2. Flushing toilet paper. Okay. So it’s weird when you move to a place where you can’t do that, if you’re used to it, and your bathroom trash can seems so gross. It feels so sterotypically “third world” deprivation, but hear me out – it’s weirder to get used to flushing it! I feel so strange and guilty when I throw a dry wad of toilet paper into into a tank full of water for the water treatment facilities to have to fish out in the end. Aren’t we supposed to avoid flushing garbage? It’s paper trash, it should go in the trash can. I can tell I’m not going to get over this one quickly. Ugh. I feel so wasteful!
  3. Food. Here there is so much more eating out; refrigerators and pantries are heavily stocked, and there is a wide variety of food available. No wonder people gain weight when they come to the U.S. (and often lose weight when they leave)! I am NOT complaining.
  4. Interacting with others. Speaking briefly to strangers on the street, etc., is a very normal Southern thing, but I’m out of the habit. I’ve just spent around 8 months in Albania, which has a lot of staring on the street, especially heavily from groups of men towards women. It’s so much more difficult to process than the “Oh-look-it’s-a-foreigner” curious looks in east Asia. Women, you know exactly the threatened feeling I’m talking about. After a while, the accumulated weight of that uncomfortable barrage put me in a NYC-like state of mind, striding down the street unsmiling with blinders on, focused on not engaging anyone. And now I’m back in the South and suddenly I may seem rude and unfriendly, which is the opposite of how I usually like to come across. I’m hoping to re-learn that it is not only safe but even encouraged to engage with strangers in public again. Expecting a language barrier has also sadly broken me of the habit of briefly chatting with those around me in public settings, but now for a few weeks I get to enjoy the chance for increased casual interactions in everyday life.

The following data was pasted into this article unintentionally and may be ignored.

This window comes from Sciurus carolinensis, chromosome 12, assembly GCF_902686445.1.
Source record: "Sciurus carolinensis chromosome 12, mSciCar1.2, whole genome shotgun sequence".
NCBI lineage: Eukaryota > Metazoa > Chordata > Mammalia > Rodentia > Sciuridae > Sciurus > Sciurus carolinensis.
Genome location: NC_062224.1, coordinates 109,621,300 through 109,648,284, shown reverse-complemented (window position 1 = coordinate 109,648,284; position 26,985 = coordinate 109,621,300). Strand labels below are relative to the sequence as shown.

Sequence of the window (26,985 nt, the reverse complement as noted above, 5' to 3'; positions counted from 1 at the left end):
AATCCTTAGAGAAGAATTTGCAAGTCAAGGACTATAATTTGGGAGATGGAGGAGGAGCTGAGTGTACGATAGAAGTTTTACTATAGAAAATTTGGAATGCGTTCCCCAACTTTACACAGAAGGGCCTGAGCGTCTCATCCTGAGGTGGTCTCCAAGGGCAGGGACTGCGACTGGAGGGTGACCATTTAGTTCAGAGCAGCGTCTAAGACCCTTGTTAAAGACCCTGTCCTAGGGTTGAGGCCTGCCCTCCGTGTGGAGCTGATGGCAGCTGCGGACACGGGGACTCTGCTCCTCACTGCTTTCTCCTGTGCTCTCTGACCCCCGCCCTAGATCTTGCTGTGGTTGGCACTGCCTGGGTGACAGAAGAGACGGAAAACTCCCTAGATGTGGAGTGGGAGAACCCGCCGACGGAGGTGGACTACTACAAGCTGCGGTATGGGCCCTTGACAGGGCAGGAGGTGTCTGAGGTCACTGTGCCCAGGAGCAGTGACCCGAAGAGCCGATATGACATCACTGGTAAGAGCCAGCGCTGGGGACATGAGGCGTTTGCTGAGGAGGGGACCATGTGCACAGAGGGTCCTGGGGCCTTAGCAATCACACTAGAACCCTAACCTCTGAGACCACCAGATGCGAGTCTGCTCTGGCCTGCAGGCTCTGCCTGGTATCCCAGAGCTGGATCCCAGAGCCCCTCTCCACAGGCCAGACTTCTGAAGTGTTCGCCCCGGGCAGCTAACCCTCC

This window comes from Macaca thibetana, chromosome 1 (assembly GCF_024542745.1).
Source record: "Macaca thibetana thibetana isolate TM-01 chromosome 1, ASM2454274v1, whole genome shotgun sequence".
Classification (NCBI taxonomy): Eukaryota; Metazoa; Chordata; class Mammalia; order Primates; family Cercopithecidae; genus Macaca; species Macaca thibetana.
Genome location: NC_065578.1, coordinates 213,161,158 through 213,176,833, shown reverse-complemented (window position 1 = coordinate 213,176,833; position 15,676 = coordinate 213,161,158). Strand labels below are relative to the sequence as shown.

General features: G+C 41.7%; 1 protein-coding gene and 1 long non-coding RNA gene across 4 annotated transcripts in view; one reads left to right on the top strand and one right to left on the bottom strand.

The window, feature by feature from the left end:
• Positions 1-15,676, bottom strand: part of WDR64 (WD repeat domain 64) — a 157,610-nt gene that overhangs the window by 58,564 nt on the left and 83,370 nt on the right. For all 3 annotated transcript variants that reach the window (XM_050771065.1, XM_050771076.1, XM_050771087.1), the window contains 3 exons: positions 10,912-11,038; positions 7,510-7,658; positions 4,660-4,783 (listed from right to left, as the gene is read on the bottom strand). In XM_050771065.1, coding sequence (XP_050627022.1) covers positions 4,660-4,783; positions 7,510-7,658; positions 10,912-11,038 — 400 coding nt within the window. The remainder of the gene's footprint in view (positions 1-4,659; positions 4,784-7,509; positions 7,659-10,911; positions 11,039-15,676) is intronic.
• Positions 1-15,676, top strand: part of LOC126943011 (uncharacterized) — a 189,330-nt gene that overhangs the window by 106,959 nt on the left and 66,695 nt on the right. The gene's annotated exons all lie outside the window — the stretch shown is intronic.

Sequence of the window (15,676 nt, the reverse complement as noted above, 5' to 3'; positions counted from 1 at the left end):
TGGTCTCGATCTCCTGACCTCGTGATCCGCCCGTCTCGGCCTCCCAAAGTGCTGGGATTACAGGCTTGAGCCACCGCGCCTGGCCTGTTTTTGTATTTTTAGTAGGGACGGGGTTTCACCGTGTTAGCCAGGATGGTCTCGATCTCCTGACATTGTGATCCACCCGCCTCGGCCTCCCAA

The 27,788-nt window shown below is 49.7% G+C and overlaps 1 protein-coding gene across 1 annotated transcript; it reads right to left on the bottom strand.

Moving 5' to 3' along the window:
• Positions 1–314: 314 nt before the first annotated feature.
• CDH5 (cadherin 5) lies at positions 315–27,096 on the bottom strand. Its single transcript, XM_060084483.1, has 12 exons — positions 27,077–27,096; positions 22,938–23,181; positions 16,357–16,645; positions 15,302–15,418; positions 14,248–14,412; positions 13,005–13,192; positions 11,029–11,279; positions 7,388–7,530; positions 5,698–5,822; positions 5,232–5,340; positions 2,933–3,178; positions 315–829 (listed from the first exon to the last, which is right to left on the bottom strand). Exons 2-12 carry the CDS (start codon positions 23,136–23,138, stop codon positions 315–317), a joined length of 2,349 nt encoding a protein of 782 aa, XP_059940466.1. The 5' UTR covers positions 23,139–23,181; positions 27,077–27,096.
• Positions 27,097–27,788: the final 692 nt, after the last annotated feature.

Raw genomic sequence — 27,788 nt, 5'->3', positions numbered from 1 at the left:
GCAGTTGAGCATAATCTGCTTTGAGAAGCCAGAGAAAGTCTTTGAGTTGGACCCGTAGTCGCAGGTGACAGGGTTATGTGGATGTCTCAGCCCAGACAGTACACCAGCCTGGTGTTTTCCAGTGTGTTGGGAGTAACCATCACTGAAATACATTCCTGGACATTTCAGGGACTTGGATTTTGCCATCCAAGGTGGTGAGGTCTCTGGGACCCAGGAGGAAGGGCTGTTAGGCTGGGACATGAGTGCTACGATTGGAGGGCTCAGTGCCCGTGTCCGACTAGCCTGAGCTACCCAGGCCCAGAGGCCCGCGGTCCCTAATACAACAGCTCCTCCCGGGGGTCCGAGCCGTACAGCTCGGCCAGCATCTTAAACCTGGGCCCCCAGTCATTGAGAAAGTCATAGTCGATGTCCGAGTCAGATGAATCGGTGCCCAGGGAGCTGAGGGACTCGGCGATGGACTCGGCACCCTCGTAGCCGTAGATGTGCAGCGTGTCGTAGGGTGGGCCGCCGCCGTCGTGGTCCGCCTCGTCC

5. Tips They are not 10% like in the Balkans, but 15% in the US. Unfortunately, mistakes have been made within the last week. When I left east Asia it was worse – there was no tipping there, and it took me a while to realize that tipping was in fact expected in the Balkans! For goodness sakes please don’t make this mistake at home – restaurant/bar/cafe servers are hardworking, overqualified, and underpaid, and we should always tip them generously.
  6. Cost of living. Fortunately I was expecting spending to go way up in the U.S., so I’m happy to report that I’m mostly finished whining about it! (Strong emphasis on the word “mostly” there.) Conversely, I’ve noticed that when living a place with a lower cost of living, you end up spending more by local standards and frequently overpaying because everything seems so affordable. This issue tends to mostly resolve itself in a few months, tops, if you’re ever wondering.

Most issues like this also tend to resolve themselves after a few months. You’ll think about it and talk about it afterwards, but you’ll be used to it by that point, and that’s the real key. When it comes to issues of lifestyle and everyday customs, it really is true that you can get used to almost everything. Just be flexible, open-minded, and as non-judgmental as you can reasonably be. Roll with it. Major on the majors, minor on the minors. Don’t sweat the small stuff. Enjoy the ride.